GSA Carson City Morgan Dollars

An extremely important aspect of collecting or studying Carson City Morgan Dollars is the make up of the hoard of silver dollars distributed by the General Services Administration (GSA) during the period from 1972 to 1980. The distribution of such a large number of uncirculated silver dollars many decades after their original mintage would alter the availability of many issues and forever change the landscape of rarity within the series.

In 1964, the United States Treasury halted the payment of silver dollars from their vaults following a tremendous run on the coins which had been held in storage for half a century. The remaining coins were large made up of coins struck at the Carson City Mint, which had never entered circulation.

GSA Carson City Morgan Dollar

Following the passage of legislation in 1970, the hoard was authorized to be sold and sorted by date, mint mark, and condition. The most desirable components of the hoard were uncirculated condition Carson City Morgan Dollars. These were placed in sealed plastic holders within which they would eventually be sold to the public.

Through a series of five mail bid sales, eventually all of the coins were sold to the public. An examination of the coins sold provides a look at the impact of the sale. The table below shows each date represented within the hoard, then the number of coins sold to the public, the original mintage, and the percentage of the original mintage sold to the public in the GSA sales.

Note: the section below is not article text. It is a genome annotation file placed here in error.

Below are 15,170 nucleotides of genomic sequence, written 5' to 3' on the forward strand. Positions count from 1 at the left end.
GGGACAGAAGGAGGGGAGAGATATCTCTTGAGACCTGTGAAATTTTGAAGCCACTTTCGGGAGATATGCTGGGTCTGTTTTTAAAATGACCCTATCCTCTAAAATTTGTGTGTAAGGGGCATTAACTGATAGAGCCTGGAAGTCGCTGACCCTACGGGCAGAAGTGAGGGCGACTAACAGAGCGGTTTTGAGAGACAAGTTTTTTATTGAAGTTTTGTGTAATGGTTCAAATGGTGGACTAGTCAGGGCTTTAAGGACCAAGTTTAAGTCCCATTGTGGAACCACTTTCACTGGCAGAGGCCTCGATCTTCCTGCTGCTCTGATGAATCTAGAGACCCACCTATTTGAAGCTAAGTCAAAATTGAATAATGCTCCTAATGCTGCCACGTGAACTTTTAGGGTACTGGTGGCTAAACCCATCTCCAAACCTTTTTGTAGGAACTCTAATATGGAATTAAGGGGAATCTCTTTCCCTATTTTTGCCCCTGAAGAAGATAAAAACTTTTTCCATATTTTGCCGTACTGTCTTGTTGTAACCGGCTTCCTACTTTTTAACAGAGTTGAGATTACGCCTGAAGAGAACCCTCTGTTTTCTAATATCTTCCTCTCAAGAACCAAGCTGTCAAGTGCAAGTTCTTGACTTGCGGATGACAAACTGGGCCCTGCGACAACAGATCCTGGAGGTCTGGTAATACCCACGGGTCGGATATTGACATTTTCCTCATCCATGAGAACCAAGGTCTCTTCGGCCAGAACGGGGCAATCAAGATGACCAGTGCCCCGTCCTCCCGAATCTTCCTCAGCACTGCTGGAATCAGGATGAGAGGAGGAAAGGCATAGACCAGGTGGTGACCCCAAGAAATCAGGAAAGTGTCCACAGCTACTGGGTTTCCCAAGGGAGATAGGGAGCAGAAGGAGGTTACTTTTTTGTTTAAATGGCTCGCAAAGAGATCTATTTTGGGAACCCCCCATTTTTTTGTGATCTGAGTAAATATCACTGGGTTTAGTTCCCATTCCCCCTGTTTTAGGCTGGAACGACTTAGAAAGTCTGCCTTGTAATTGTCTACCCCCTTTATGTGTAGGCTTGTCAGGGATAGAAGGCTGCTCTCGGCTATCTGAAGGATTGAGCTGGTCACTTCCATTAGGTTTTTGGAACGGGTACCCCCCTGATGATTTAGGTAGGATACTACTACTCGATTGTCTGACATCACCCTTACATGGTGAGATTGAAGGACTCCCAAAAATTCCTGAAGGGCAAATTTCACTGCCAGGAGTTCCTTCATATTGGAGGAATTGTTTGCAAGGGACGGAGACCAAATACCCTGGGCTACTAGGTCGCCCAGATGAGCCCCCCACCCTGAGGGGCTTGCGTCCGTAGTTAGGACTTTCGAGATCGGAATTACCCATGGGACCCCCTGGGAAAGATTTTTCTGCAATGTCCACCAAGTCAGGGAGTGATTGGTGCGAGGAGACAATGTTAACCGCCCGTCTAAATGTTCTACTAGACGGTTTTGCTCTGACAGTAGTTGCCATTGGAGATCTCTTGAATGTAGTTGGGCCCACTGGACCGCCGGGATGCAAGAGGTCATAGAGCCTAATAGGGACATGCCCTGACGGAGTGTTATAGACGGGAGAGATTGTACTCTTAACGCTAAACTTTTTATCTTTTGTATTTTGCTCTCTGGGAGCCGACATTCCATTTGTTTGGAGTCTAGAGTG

Date Included in GSA Hoard Original Mintage Percentage within Hoard
1878-CC 60,993 2,212,000 2.76%
1879-CC 4,123 756,000 0.55%
1880-CC 131,529 591,000 22.26%
1881-CC 147,485 296,000 49.83%
1882-CC 605,029 1,133,000 53.40%
1883-CC 755,518 1,204,000 62.75%
1884-CC 962,638 1,136,000 84.74%
1885-CC 148,285 228,000 65.04%
1889-CC 1 350,000 0.00%
1890-CC 3,949 2,309,041 0.17%
1891-CC 5,687 1,618,000 0.35%
1892-CC 1 1,352,000 0.00%
1893-CC 1 677,000 0.00%

As can be seen, some issues which had low original mintages were  abundant within the hoard. Others, which may not have had the lowest original mintages, were not present in the hoard. Rarity and values were impacted accordingly.

Many collectors pursue these coins in the original plastic GSA holders with the original boxes and paper work. Others may purchase PCGS or NGC third party graded coins which are pedigreed to the GSA hoard. Whatever approach is taken, these coins represent a link to the historic Carson City Mint and the first silver boom in the United States of America.